Sebastian Vettel’s future at Aston Martin has resurfaced amid speculation that he may retire at the end of the season.
Vettel joined Aston Martin at the end of 2020 after winning four championships with Red Bull and winning 53 races with a combination of the Milton Keynes team and Ferrari.
The 34-year old scored seven points finishes last year on his way to 12th in the Drivers’ Standings, one position and nine points ahead of teammate Lance Stroll.
The Silverstone-based squad had a disappointing year after almost finishing third in the Constructors’ Championship the year before under the Racing Point banner, only to finish seventh when the British motoring brand returned last season.
So far in 2022, they have failed to score points in any of the first three races due to an erratic car that “frightened” Lance during the Saudi Arabian Grand Prix, and their woes were compounded by Vettel missing the first two races due to COVID-19, though it must be noted that Nico Hulkenberg did an excellent job filling in under the circumstances.
Both drivers finished in the top 10 in Imola considering the damp conditions, but their form is still a shadow of what it was in their Force India and Racing Point days, raising worries about Lawrence’s five-year championship ambition.
Vettel stated before the season that if the car does not provide him with adequate results, he may decide to retire at the end of the year.
“We want to progress and win,” Vettel said. “So, ultimately, having had the path that I have had so far, I’m mostly interested in winning and that will determine what the future brings.”
He has since clarified that he would like to stay and assist the Silverstone team recover from a bad start to the season.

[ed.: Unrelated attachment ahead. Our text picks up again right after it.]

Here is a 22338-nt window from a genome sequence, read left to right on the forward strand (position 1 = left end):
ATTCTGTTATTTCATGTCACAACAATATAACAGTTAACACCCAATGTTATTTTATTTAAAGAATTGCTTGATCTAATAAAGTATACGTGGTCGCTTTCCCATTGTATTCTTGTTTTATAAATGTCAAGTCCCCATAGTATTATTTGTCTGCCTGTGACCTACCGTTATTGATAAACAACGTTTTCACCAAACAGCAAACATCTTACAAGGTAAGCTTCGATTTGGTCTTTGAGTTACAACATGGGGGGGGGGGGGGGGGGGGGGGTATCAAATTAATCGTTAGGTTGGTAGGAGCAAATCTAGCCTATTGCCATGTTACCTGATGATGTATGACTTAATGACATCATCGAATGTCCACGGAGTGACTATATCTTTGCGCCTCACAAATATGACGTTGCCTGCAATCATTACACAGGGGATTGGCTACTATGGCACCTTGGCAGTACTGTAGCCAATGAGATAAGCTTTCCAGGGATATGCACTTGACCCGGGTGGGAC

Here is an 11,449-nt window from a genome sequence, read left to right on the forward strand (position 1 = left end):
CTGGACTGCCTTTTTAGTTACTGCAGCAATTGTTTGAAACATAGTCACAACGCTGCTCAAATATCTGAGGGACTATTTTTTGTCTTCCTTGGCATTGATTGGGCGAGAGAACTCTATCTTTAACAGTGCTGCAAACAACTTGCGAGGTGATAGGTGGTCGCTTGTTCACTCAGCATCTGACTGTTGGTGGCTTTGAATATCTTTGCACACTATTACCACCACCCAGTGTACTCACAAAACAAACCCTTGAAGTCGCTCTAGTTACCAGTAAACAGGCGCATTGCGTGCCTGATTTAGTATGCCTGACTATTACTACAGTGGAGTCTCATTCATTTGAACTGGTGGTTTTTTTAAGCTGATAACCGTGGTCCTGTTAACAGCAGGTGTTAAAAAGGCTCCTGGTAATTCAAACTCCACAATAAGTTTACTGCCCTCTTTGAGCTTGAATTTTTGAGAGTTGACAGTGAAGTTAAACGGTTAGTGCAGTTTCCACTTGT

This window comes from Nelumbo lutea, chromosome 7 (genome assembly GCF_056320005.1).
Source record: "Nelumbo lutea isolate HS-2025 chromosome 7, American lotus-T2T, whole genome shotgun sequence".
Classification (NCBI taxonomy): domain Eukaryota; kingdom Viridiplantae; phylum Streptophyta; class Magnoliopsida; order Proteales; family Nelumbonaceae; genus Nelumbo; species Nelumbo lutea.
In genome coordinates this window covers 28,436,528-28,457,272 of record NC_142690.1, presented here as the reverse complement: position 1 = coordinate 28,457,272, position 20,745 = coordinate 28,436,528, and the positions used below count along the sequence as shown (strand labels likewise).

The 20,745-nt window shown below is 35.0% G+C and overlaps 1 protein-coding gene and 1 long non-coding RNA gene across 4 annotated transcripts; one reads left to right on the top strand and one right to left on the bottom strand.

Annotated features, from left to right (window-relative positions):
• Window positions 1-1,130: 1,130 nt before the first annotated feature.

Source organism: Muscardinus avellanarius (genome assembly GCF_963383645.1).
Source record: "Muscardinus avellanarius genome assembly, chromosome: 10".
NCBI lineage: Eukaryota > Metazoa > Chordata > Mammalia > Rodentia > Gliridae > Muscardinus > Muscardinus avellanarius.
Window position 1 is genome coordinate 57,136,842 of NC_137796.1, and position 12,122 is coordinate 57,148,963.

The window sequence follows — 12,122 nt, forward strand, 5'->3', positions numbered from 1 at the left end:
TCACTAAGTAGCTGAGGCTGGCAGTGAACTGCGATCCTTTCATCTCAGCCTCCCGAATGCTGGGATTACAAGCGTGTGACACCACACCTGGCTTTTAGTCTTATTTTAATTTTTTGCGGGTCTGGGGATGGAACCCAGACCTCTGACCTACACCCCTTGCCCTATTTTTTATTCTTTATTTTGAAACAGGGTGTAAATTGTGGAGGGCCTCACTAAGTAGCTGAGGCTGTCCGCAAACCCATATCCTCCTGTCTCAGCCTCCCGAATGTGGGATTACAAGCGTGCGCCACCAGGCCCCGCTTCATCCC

“We will choose the path we climb which will determine the next three to four years, so that’s why I feel it’s really important to focus on that and it takes all the attention,” he explained.
“Those will be the key things I will be looking at to see how promising it is looking in the future and how soon, because obviously I’m not really old.”
“I think I would have physically a lot of years left, it’s not a problem at all.”
The German emphasised that he and his team have a lot of work ahead of them to win the championship, and that their new auxiliary factory in Silverstone may be able to entice him back in, indicating that he is in it for the long haul.
“That’s ultimately the goal – to win and fight for podiums and victories, [from] which currently we are far away,” added Vettel.
“But there is plenty of work, so that’s also very exciting – to know where we are now and to take the little steps and define the path for the future.”
Alonso’s performance has been far superior to his results. After scoring two points in Bahrain, a reliability fault forced him to retire in Jeddah, before an oil seal failed in qualifying in Melbourne, depriving the Spaniard pole position despite being faster in both of the opening two sectors than eventual polesitter Charles Leclerc.
The two-time world champion appeared to be on track for a strong finish – perhaps even a podium – but an early Safety Car left him in a strategic bind, as he still had too much time remaining in the race to make Mediums or Softs finish after starting on Hards.
Contact with Mick Schumacher in Imola ended his race in round four, but he could have finished in the top seven instead of 15th, one position behind Vettel. Although Alonso’s contract expires this year, he has stated that he intends to continue racing.
“As I said at the beginning of the year, I still feel competitive and fast and feel that I am enjoying time in Formula 1,” he said. “So, I will race, I guess, a couple more years… two or three more years.”
As a result, according to F1-Insider, Aston Martin may be tempted to pick the 32-time race winner to replace Vettel if the German leaves, but team principal Mike Krack insists that his team would be “foolish” if they did not try to persuade him to stay.
The ambitious project at Silverstone, along with Vettel’s own desire to stay, could be all the motivation he requires.